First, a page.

* Reactor leaks 8 tonnes of water but none escapes outside
* Incident follows smaller leaks last weekend
* Timing bad as govt seeks consensus to restart reactors
* Tepco stabilising reactors so it can start dismantling
(Adds specialist comment, details, background)
TOKYO, Feb 2 More than 8 tonnes
of radioactive water leaked from a reactor at Japan's Fukushima
nuclear plant but none reached outside the reactor building,
Tokyo Electric Power Co said on Thursday as it strives
to ensure damaged reactors are stable enough for work to start
on dismantling them.
Experts said the incident, which follows smaller leaks last
weekend, is not a big setback to getting the plant under control
but the timing is awkward for the government as it strives to
win public acceptance for the restart of reactors elsewhere to
avoid a summer power crunch.
The Fukushima Daiichi plant, on the coast 240 km (150 miles)
northeast of Tokyo, was wrecked by the March 11 earthquake and
tsunami, triggering reactor meltdowns and radiation leaks that
caused mass evacuations and widespread contamination.
The leak discovered late on Tuesday was from a pipe at the
plant's No.4 reactor that may have burst after freezing due to
cold weather, said a spokesman for the utility, known as Tepco.
He said leaking water would go into a drain leading to a storage
It contained only a tiny amount of radiation compared with
the huge amount of water used to cool the reactors in the
aftermath of the March disaster, much of which is still being
treated at the plant to lower its radiation level, he said.
The No.4 reactor was shut for maintenance when the tsunami
struck, and no fuel rods are inside the reactor vessel.
"I wouldn't say this is a positive development. But it isn't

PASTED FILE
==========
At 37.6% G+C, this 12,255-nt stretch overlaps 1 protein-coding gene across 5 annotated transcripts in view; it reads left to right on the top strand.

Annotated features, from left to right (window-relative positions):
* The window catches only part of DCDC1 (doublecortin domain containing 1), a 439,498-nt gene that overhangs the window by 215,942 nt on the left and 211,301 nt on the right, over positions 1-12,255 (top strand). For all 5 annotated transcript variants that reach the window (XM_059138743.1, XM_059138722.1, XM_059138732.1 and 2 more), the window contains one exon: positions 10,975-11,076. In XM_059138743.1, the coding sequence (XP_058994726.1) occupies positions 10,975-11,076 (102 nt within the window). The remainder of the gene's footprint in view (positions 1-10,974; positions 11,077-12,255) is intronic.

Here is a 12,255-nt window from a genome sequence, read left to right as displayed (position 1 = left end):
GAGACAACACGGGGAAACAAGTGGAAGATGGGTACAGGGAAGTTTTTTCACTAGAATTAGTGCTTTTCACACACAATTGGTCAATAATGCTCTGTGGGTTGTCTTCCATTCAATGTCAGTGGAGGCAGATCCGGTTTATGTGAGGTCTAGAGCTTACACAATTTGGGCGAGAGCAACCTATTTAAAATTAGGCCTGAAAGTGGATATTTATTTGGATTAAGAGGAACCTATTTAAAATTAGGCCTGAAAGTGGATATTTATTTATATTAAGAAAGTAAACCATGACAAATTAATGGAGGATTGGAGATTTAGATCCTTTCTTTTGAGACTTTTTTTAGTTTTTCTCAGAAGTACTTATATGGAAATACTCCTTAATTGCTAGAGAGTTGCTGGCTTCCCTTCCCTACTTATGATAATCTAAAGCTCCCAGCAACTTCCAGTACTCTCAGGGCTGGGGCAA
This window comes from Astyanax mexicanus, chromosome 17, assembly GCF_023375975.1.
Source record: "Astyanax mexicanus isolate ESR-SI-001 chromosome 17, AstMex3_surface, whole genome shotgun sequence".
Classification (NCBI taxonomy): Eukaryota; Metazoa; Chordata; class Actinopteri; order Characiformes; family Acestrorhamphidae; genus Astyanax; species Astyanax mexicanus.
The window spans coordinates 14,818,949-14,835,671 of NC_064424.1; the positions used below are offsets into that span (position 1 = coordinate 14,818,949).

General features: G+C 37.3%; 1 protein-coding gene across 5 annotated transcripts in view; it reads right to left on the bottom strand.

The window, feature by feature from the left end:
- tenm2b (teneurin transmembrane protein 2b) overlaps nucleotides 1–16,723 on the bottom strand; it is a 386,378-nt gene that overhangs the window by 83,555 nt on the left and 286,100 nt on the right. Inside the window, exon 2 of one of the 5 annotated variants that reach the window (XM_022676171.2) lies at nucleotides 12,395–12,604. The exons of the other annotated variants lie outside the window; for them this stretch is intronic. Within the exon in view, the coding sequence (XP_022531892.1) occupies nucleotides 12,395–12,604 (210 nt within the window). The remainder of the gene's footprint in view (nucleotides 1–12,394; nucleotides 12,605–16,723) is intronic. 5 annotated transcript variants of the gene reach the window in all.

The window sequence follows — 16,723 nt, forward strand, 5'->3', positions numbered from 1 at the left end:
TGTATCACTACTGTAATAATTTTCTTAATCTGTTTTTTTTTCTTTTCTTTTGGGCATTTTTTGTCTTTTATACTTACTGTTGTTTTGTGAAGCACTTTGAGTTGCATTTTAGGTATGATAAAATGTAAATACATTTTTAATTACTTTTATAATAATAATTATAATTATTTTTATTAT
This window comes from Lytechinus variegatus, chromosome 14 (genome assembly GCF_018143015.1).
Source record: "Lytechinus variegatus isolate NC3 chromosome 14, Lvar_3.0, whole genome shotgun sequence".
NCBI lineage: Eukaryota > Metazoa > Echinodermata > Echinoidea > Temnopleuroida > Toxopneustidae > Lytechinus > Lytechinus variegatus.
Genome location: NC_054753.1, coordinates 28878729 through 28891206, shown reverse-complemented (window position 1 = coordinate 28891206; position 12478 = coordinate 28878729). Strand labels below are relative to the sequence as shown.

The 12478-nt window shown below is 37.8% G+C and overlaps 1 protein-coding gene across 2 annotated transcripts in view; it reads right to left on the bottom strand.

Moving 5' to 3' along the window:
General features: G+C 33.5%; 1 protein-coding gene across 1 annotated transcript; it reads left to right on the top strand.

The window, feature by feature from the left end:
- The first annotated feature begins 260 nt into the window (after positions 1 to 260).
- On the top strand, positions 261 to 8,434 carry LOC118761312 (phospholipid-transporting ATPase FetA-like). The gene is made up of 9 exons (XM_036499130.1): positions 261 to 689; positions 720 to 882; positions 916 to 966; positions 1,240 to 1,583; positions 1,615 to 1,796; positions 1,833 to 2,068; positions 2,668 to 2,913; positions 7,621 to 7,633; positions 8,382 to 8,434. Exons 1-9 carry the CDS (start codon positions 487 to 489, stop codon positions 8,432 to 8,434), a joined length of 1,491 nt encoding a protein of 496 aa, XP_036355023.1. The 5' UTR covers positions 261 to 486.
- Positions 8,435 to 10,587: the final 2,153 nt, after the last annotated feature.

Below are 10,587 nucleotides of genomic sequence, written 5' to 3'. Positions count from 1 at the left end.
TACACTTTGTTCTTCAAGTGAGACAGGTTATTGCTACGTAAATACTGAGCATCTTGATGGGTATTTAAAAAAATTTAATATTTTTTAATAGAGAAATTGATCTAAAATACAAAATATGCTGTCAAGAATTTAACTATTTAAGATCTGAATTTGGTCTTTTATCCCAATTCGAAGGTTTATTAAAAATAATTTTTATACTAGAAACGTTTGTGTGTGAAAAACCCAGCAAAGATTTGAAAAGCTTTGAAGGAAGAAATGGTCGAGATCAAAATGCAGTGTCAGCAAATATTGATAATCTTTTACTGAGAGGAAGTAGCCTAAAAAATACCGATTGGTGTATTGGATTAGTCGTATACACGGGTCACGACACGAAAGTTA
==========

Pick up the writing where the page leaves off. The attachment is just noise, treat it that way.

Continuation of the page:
something that would further stoke safety concerns over other
nuclear plants," said Kenji Sumita, honorary professor at Osaka
"If it hadn't been for the Fukushima disaster, an incident
like this could have gone unreported."
Shattered trust in the safety of nuclear energy has
prevented the restart of reactors shut for routine maintenance,
straining power supply and threatening blackouts. Only three of
Japan's 54 nuclear reactors are now operating. Without approval
for restarts, all of them could be shut by the end of April,
boosting the use of fossil fuels and adding over $30 billion a
year to the nation's energy costs, a government estimate said.
U.N. nuclear experts gave their backing on Tuesday to stress
tests aimed at showing Japan's nuclear plants can withstand the
sort of disasters that devastated Fukushima Daiichi.
The government announced on Dec. 16 that reactors at the
plant had reached a state of cold shutdown, a milestone in
cleanup efforts and a pre-condition for allowing about 80,000
residents evacuated from a 20-km (12 miles) radius of the
Daiichi plant to return home.
Resource-poor Japan had aimed to increase the share of
nuclear power to more than half of its electricity supply by
2030 before the disaster, but now looks to reduce its reliance
on nuclear power and raise the role renewable sources such as
wind and solar power.
Tepco initially estimated the size of this week's leak at
six litres but later revised it to 8.5 cubic metres, and is
looking into how it can prevent similar incidents.
It follows the discovery and plugging of smaller leaks at
the same reactor last weekend.
(Reporting by Mark Bendeich and Kiyoshi Takenaka; Editing by